Brian Lee Crowley

Provincial liquor monopolies: you can run but you cannot hide

Canada’s liquor control boards – the provincially run bodies that control the sale of alcohol to Canadians – have proven surprisingly adept at enduring through calls for lower prices and greater consumer choice.

But as I argue in a new commentary for MLI, that doesn’t make them immortal. The fact that they have survived so long is itself a tribute to their political advantages for provincial governments, even as their economic advantages are gradually eroding under the onslaught of the consumer power revolution. In this Commentary, based on a talk I gave to the Canadian Association of Liquor Jurisdictions, I lay out the strengths and the challenges liquor monopolies must manage if they are to survive and how their world is changing thanks, among other things, to increased judicial scrutiny of trade barriers as well as the traditional objections of consumers and taxpayers.

We live in a world driven by the power of the consumer, and regulatory obstacles to consumers getting what they want are falling all around us. That has bodies such as the provincial liquor boards, with their monopolies, lack of choice and high prices, swimming against the historical tide.

 

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Don’t get hung up on AIT numbers game

In my latest column for the Economy Lab feature of the Globe and Mail, I take issue with the journalists who think the only issue that matters with internal barriers to trade is the price tag we assign to them. The fact that any attempt to quantify their cost is subject to challenge becomes the story, whereas in reality it is a disingenuous distraction much beloved by apologists for the status quo (cf Baloney Meter!). We know four things for sure about internal trade barriers: they’re real, they cost us a lot, their damaging effects compound over time, and they violate our rights as Canadians. Isn’t that damning enough?

If you want chapter and verse about the problem and the solutions, see the MLI paper I co-wrote with John Robson and Bob Knox, Citizen of One, Citizen of the Whole.

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Internal trade: Ottawa has the power and duty to act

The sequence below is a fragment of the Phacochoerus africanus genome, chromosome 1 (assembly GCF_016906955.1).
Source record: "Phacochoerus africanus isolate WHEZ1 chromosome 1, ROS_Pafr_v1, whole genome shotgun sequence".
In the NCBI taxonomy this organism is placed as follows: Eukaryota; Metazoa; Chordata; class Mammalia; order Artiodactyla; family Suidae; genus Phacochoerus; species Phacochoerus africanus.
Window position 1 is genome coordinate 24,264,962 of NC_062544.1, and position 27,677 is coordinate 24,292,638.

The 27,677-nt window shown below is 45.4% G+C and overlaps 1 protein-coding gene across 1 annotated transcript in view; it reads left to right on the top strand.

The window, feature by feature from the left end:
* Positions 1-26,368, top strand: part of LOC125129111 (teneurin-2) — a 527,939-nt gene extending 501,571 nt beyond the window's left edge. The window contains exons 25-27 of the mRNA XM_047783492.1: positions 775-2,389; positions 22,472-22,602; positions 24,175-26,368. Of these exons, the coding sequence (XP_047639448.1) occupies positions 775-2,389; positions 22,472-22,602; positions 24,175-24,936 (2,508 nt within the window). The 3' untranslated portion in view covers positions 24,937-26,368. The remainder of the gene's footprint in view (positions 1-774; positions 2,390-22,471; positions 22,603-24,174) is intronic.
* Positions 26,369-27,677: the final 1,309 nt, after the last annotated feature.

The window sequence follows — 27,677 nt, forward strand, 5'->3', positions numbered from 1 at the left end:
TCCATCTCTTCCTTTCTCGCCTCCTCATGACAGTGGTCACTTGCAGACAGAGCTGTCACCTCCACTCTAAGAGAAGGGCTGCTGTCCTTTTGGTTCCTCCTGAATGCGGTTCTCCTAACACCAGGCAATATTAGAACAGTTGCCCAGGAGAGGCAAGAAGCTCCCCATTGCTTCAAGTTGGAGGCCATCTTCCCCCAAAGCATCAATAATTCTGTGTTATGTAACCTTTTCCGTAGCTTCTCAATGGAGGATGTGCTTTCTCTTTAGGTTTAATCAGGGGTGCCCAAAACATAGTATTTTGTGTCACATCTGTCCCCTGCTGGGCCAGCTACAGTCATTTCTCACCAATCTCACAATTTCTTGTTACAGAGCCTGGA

One of the things that has always struck me about Canada is that whatever powers the provinces have must be respected without question and if they exercise them everyone rushes to say that no one should interfere with their legitimate powers. But let Ottawa have the temerity to want to act in an area of its own clear jurisdiction, everyone rushes to say that no one should act precipitously, that the Canadian Way is consultation, that the provinces might be offended by Ottawa flexing its muscles, etc., etc., etc.

I say rubbish. We really only created one new thing in 1867, and that was a national parliament and a national government with the power to create a nation out of the colonies and territories that had hitherto been spread across British North America. The Fathers of Confederation were explicit that one key objective was the creation of a single unified national economic space, the removal of barriers between provinces, to make, in George Brown’s phrase, “a citizen of one citizen of all.” To achieve this they gave Ottawa strong powers, including the Trade and Commerce power.

We have been talking for years now about eliminating those barriers, barriers Canada was created to sweep away in 1867. It should be clear by now that asking the provinces to do it is a failed strategy. Indeed the only question to ask is why in God’s name we ever thought that provinces, who are in competition with each other for investment and jobs, would ever voluntarily relinquish the barriers they created to give them an advantage in that competition. It is time to let Ottawa be Ottawa, as the founders of Canada intended. Read all about it in my column for today’s ROB in the Globe. Then read MLI’s paper “Citizen of One, Citizen of All” for the full argument…

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Brian Lee Crowley